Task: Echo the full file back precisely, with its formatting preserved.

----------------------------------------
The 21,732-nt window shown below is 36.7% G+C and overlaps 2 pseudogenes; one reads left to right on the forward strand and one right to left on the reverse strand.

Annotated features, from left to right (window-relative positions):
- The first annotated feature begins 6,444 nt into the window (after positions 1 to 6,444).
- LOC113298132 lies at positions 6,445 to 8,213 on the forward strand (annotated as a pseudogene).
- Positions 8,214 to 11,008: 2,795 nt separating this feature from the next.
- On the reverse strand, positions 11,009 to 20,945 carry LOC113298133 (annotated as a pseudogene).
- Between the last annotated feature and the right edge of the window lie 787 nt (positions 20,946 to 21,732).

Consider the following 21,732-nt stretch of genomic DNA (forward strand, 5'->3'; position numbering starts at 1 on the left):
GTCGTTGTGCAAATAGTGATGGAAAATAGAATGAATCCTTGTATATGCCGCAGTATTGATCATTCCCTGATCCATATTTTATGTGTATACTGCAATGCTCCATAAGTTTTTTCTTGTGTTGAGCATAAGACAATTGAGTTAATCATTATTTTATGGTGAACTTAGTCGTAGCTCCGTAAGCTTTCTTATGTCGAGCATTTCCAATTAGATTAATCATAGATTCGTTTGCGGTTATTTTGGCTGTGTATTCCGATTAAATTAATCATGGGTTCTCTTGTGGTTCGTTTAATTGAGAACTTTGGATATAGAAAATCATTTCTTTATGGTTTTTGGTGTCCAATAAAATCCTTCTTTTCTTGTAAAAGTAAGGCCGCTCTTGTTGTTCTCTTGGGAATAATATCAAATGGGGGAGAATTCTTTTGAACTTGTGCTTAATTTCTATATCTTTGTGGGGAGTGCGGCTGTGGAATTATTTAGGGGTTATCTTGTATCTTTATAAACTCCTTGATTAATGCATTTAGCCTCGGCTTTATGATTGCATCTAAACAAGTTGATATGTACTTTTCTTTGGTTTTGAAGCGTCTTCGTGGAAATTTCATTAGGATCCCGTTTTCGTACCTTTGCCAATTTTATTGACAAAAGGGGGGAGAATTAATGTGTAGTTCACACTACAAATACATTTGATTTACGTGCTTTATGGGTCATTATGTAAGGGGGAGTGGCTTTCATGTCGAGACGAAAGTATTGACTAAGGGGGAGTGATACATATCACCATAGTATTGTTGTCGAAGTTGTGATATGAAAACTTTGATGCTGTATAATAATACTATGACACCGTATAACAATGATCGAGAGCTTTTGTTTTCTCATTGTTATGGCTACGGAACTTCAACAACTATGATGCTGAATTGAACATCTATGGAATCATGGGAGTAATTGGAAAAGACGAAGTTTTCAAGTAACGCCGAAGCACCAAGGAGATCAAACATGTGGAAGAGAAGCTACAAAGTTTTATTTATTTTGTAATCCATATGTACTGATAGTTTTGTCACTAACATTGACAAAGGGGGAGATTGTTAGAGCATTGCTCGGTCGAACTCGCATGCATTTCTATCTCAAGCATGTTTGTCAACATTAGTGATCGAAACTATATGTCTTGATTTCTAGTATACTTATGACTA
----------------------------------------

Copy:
The 21,732-nt window shown below is 36.7% G+C and overlaps 2 pseudogenes; one reads left to right on the forward strand and one right to left on the reverse strand.

Annotated features, from left to right (window-relative positions):
- The first annotated feature begins 6,444 nt into the window (after positions 1 to 6,444).
- LOC113298132 lies at positions 6,445 to 8,213 on the forward strand (annotated as a pseudogene).
- Positions 8,214 to 11,008: 2,795 nt separating this feature from the next.
- On the reverse strand, positions 11,009 to 20,945 carry LOC113298133 (annotated as a pseudogene).
- Between the last annotated feature and the right edge of the window lie 787 nt (positions 20,946 to 21,732).

Consider the following 21,732-nt stretch of genomic DNA (forward strand, 5'->3'; position numbering starts at 1 on the left):
GTCGTTGTGCAAATAGTGATGGAAAATAGAATGAATCCTTGTATATGCCGCAGTATTGATCATTCCCTGATCCATATTTTATGTGTATACTGCAATGCTCCATAAGTTTTTTCTTGTGTTGAGCATAAGACAATTGAGTTAATCATTATTTTATGGTGAACTTAGTCGTAGCTCCGTAAGCTTTCTTATGTCGAGCATTTCCAATTAGATTAATCATAGATTCGTTTGCGGTTATTTTGGCTGTGTATTCCGATTAAATTAATCATGGGTTCTCTTGTGGTTCGTTTAATTGAGAACTTTGGATATAGAAAATCATTTCTTTATGGTTTTTGGTGTCCAATAAAATCCTTCTTTTCTTGTAAAAGTAAGGCCGCTCTTGTTGTTCTCTTGGGAATAATATCAAATGGGGGAGAATTCTTTTGAACTTGTGCTTAATTTCTATATCTTTGTGGGGAGTGCGGCTGTGGAATTATTTAGGGGTTATCTTGTATCTTTATAAACTCCTTGATTAATGCATTTAGCCTCGGCTTTATGATTGCATCTAAACAAGTTGATATGTACTTTTCTTTGGTTTTGAAGCGTCTTCGTGGAAATTTCATTAGGATCCCGTTTTCGTACCTTTGCCAATTTTATTGACAAAAGGGGGGAGAATTAATGTGTAGTTCACACTACAAATACATTTGATTTACGTGCTTTATGGGTCATTATGTAAGGGGGAGTGGCTTTCATGTCGAGACGAAAGTATTGACTAAGGGGGAGTGATACATATCACCATAGTATTGTTGTCGAAGTTGTGATATGAAAACTTTGATGCTGTATAATAATACTATGACACCGTATAACAATGATCGAGAGCTTTTGTTTTCTCATTGTTATGGCTACGGAACTTCAACAACTATGATGCTGAATTGAACATCTATGGAATCATGGGAGTAATTGGAAAAGACGAAGTTTTCAAGTAACGCCGAAGCACCAAGGAGATCAAACATGTGGAAGAGAAGCTACAAAGTTTTATTTATTTTGTAATCCATATGTACTGATAGTTTTGTCACTAACATTGACAAAGGGGGAGATTGTTAGAGCATTGCTCGGTCGAACTCGCATGCATTTCTATCTCAAGCATGTTTGTCAACATTAGTGATCGAAACTATATGTCTTGATTTCTAGTATACTTATGACTA